Year

1990

Degree Name

Master of Science (Hons.)

Department

Department of Geography

Abstract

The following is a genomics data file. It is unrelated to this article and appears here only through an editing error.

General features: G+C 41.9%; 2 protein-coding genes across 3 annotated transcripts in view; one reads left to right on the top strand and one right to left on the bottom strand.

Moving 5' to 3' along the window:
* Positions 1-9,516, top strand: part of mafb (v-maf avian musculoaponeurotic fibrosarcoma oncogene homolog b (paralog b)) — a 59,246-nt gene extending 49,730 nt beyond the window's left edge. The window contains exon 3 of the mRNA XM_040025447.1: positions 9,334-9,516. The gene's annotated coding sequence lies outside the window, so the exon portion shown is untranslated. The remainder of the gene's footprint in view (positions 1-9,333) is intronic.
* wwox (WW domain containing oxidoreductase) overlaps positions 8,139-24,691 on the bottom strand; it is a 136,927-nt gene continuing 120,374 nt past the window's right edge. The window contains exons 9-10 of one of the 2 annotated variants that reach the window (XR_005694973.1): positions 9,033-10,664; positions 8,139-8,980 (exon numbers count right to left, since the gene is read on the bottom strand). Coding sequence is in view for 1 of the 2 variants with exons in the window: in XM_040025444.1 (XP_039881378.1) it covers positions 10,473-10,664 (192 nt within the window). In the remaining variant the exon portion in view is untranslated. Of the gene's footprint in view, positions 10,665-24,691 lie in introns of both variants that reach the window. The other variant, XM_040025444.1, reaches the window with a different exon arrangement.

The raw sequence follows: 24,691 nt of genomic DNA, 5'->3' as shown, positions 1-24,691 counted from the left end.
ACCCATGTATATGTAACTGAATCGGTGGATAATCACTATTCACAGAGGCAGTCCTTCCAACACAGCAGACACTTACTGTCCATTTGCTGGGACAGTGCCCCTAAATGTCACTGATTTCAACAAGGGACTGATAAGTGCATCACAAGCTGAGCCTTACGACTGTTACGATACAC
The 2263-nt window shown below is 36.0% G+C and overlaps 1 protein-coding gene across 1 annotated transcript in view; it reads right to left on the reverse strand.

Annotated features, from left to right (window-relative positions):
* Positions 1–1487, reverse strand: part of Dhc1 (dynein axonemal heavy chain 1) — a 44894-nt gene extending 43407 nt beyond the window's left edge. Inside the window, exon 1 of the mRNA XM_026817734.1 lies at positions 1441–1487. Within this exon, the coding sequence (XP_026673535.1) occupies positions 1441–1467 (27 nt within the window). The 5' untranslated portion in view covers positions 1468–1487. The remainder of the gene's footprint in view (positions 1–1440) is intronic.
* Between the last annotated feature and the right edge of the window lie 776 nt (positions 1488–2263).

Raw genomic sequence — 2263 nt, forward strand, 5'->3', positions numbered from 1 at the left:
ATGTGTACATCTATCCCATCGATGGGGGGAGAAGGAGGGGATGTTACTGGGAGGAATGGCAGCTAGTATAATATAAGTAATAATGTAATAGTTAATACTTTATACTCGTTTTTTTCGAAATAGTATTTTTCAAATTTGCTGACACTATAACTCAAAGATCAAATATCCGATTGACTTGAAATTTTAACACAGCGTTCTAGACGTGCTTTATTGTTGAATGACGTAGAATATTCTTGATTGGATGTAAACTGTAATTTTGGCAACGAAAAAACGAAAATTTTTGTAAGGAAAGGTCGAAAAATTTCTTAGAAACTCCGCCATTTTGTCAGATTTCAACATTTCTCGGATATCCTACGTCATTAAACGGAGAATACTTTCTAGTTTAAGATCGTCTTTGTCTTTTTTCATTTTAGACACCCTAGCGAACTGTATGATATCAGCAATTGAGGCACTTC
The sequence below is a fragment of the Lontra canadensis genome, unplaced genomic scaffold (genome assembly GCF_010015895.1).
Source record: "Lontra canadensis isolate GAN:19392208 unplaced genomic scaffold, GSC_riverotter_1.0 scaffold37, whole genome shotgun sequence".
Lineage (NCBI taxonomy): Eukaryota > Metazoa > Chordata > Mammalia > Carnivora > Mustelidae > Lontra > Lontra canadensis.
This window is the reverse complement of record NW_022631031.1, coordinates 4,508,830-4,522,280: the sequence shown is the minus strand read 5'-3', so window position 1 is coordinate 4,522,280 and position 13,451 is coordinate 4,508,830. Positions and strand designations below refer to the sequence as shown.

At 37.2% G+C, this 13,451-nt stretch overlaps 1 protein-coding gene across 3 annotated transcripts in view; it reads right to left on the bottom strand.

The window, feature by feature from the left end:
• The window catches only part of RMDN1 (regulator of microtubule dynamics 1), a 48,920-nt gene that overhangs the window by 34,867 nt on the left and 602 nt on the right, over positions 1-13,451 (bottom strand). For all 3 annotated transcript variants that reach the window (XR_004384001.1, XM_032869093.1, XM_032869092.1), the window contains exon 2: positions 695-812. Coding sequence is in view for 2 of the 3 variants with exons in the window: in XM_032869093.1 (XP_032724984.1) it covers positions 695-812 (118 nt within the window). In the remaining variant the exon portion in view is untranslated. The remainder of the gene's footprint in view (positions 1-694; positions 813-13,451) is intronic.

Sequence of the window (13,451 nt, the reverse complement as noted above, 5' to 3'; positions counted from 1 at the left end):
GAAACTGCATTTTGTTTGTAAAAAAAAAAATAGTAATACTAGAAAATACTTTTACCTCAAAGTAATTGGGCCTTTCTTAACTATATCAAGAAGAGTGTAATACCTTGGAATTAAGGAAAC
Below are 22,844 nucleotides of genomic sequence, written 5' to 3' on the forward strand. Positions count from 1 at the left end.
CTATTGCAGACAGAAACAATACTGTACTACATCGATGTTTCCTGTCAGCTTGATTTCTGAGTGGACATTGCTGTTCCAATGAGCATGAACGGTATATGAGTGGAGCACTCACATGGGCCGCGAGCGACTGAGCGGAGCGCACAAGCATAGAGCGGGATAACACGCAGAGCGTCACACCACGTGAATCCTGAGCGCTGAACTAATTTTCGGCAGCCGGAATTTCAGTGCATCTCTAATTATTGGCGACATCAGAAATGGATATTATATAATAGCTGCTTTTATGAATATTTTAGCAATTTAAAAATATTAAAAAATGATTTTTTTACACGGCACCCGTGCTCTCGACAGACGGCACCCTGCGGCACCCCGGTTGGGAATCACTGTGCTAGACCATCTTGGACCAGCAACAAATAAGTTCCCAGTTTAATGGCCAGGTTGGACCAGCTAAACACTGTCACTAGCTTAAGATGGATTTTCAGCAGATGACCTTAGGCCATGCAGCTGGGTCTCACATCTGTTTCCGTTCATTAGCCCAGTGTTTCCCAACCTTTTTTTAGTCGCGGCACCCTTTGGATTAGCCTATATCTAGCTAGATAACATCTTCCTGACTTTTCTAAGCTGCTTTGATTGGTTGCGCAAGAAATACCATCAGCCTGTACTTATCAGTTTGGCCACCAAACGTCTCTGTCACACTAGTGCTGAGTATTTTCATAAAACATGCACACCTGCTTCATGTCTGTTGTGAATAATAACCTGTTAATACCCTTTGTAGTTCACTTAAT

The estuarine section of the Lower Gordon River is approximately 38km long and has been used as a navigable waterway since its discovery in 1815. Early usage was connected with the extraction of valuable timber growing in the area, but as that resource declined tourist cruises took over as the dominant use of the river. In the last decade the tourist industry expanded rapidly, resulting in new, larger and faster boats operating on the river at increased frequencies. This produced a sudden increase in both the size of waves and the frequency of impacts on the banks, which resulted in the rapid erosion of many kilometres of previously stable river bank. As the banks retreated the temperate rainforest lining the river toppled into the water, significantly degrading the aesthetic qualities of this World Heritage listed area. The aims of this thesis, using the Lower Gordon River as an example, were to investigate: Methods of assessing, monitoring and controlling bank erosion by boat-generated waves. The processes of wave erosion of different bank types. The relationship between various wave and sediment characteristics and bank erosion rates.

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